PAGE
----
Ms Rosie Winterton [holding answer 14 June 2007]: It is the responsibility of the Appointments Commission to acknowledge the contribution of chairs and non-executive members. It is good practice for the local employing body to acknowledge the contribution of former executive board members.
Andy Burnham: This is a matter for the chair of The University College London Hospitals National Health Service Foundation Trust. We have written to Robert Naylor informing him of the hon. Members enquiry. He will reply shortly and a copy of the letter will be placed in the Library.
Mr. Stephen O'Brien: To ask the Secretary of State for Health what role Simon Morgan had in her Department at the time of the publication of the contract notice 2006/S 135-145353; whether he performed that role as a civil servant or consultant; and what role he currently has. 
Andy Burnham: At the time of the publication of the notice, Simon Morgans role within the Departments Commercial Directorate was the project lead for the Framework for procuring External Support for Commissioners (FESC). He is a contractor working within the Departments Commercial Directorate. His current role is the project lead for FESC.
Bob Russell: To ask the Secretary of State for Health if she will introduce enrichment culture method tests of all pregnant women to test for streptococcus B; and if she will make a statement. 
Mr. Ivan Lewis: The current position is that routine screening of group B streptococcus (GBS) should not be offered to all pregnant women. The National Institute for Health and Clinical Excellences (NICE) guideline on antenatal care states that pregnant women should not be offered routine antenatal screening for GBS because evidence of its clinical effectiveness and cost effectiveness remains uncertain.
A proposal for NICE to appraise the use of an enriched culture medium for the detection of GBS carriage in a subset of pregnant women with clinical risk factors has been submitted on behalf of the UK National Screening Committees GBS Coordinating Group and is under consideration.
Helen Jones: To ask the Secretary of State for Health (1) how many acute trusts have a member of staff responsible for ensuring that patients receive adequate information on the services available to them when they are discharged from hospital following a stroke; 
(2) how many NHS acute trusts have (a) carried out an audit of the information they provide to people leaving hospital following a stroke and (b) have a strategy covering the information which should be provided.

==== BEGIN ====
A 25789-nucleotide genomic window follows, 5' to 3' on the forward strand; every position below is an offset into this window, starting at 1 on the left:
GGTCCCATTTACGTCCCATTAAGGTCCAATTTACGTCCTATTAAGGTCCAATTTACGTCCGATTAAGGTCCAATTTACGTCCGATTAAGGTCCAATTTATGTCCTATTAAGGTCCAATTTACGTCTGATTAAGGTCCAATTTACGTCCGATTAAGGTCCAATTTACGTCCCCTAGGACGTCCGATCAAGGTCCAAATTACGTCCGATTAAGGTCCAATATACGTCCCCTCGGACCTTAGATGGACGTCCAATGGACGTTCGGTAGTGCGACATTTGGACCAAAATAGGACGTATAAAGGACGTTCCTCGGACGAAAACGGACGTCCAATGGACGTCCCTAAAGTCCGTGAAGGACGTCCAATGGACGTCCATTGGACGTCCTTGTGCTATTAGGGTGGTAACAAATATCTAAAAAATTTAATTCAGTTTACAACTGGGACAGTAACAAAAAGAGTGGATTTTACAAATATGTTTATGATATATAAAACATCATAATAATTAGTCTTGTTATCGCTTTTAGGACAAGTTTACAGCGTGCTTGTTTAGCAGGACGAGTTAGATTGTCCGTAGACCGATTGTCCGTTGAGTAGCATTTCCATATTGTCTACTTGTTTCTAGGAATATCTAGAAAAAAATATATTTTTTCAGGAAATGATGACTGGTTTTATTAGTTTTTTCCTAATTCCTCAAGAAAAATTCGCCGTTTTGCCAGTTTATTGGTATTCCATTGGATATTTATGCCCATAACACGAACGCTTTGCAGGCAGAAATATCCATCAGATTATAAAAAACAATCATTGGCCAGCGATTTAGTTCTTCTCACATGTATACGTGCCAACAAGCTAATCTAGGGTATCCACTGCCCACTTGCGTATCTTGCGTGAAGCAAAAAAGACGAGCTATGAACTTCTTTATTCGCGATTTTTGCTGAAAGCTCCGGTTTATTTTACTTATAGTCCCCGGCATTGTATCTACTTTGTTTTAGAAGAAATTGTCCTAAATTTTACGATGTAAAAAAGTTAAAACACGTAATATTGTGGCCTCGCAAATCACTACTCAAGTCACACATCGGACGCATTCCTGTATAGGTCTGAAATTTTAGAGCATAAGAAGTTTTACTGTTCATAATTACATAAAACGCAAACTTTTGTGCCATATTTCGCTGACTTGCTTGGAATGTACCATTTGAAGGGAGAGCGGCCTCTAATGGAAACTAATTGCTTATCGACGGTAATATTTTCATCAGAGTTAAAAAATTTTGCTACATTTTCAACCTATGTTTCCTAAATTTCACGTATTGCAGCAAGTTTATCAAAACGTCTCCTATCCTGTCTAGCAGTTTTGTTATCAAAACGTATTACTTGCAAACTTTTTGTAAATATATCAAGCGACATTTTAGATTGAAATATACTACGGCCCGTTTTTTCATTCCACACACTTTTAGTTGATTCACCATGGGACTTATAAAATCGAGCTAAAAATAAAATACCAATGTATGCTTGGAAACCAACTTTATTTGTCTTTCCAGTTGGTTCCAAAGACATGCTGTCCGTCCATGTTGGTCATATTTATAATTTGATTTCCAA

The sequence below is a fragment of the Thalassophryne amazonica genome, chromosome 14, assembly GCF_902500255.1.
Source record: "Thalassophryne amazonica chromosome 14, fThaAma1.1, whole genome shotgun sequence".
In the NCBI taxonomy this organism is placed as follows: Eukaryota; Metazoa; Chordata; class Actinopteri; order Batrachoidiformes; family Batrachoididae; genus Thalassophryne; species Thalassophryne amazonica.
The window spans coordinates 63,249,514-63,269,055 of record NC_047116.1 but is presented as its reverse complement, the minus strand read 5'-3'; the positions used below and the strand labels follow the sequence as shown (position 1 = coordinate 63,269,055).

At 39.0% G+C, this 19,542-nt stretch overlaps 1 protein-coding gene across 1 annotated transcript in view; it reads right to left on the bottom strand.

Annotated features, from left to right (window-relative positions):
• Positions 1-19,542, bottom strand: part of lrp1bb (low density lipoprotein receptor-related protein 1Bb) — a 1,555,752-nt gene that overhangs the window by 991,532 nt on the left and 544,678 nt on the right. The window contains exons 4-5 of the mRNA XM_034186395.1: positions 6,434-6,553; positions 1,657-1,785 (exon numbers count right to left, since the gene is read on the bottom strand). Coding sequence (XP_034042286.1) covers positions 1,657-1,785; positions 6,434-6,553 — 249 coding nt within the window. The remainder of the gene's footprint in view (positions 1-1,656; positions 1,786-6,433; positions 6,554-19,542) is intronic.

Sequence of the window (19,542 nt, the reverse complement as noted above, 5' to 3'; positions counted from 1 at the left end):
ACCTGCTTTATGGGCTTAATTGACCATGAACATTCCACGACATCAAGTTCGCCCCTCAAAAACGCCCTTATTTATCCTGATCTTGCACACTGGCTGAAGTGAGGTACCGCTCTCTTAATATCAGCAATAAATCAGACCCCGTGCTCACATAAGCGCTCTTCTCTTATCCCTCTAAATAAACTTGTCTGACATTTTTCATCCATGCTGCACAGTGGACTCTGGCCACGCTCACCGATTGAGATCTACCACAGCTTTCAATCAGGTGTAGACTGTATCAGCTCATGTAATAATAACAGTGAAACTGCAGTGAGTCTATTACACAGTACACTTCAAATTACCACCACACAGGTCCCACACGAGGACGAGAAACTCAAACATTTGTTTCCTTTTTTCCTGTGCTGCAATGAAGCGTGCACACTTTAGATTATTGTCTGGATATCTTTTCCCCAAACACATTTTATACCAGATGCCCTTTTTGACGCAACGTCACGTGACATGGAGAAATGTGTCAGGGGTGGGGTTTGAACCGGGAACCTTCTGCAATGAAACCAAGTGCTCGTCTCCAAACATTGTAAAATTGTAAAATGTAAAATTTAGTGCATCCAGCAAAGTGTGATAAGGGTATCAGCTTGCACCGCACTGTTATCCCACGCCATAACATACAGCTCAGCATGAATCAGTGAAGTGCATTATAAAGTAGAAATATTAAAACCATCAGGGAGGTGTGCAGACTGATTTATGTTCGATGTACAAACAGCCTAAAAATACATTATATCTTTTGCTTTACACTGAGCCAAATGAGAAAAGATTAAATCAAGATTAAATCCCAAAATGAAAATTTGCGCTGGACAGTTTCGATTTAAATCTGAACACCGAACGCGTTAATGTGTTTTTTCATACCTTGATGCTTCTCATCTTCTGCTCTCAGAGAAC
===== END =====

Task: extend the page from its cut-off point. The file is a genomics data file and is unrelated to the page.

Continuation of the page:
The Royal College of Physicians National Sentinel Audit measures the quality of all stroke units against various criteria. The 2006 audit shows that 99 per cent. of stroke units display literature on stroke, 59 per cent. have patient versions of the national or local guidelines available and 82 per cent. provide information about social services local community care arrangements.
Mr. Laurence Robertson: To ask the Secretary of State for Health what specialist wheelchairs funded by the NHS are available for disabled children; whether equipment maintenance is provided; and if she will make a statement. 
Mr. Ivan Lewis: Each primary care trust (PCT) sets its own eligibility criteria, which will take into account individual need and local resources. Based on assessment of need and local eligibility criteria, PCTs decide what specialist wheelchairs should be made available for disabled children. All national health service wheelchair services are funded out of general allocation funding to PCTs. Maintenance of wheelchairs is also determined at local level.
NHS wheelchairs including specialist wheelchairs for children are supplied and maintained free of charge to disabled people whose need for a wheelchair is permanent. Indoor/outdoor electric chairs can be provided to disabled people who cannot propel a manual chair. Attendant controlled power chairs are also available if needed.
To ask the Secretary of State for the Home Department pursuant to the answer of 27 March 2007, Official Report, columns 1441-2W, on
Departments: public expenditure, for which losses his Department was granted Treasury approval in each of the last five years for which figures are available. 
Mr. Byrne: All losses incurred by the Home Office during the last five years have been managed by the Department within the scope of authorities delegated by the Treasury, the thresholds for which were set out in the reply provided to the hon. Member on 27 March 2007.
Mr. Amess: To ask the Secretary of State for the Home Department what discussions he had with the Secretary of State for Transport regarding the use of mobile telephones while driving in each of the last five years; and if he will make a statement. 
Mr. Coaker: Ministers and officials discuss, as necessary, on roads policing issues, including the use of mobile phones while driving. Such discussions include for example the inclusion in the Road Safety Act 2006 of a provision (section 26), amending the Road Traffic Act 1988 to increase the penalty for offences involving mobile phone use while driving.
Mr. Spellar: To ask the Secretary of State for the Home Department pursuant to the answer of 16 April 2007 to question 130861, on cost recovery, whether the new charges for visas, residency and naturalisation are in excess of full cost recovery. 
Mr. Byrne: As I set out to the House in the Third Delegated Legislation Committee on 26 March 2007, in setting fees above normal cost recovery levels we have done so on the basis of the value to the migrant of a successful application (or for work permits, the employer) in reliance of the powers in section 42 of the Asylum and Immigration (Treatment of Claimants etc) Act 2004.
The fees set at levels above cost recovery are set out in the Immigration and Nationality (Fees) Regulations 2007. The fees at or below cost recovery levels are set out in the Immigration and Nationality (Cost Recovery Fees) Regulations 2007.
|Next Section||Index||Home Page|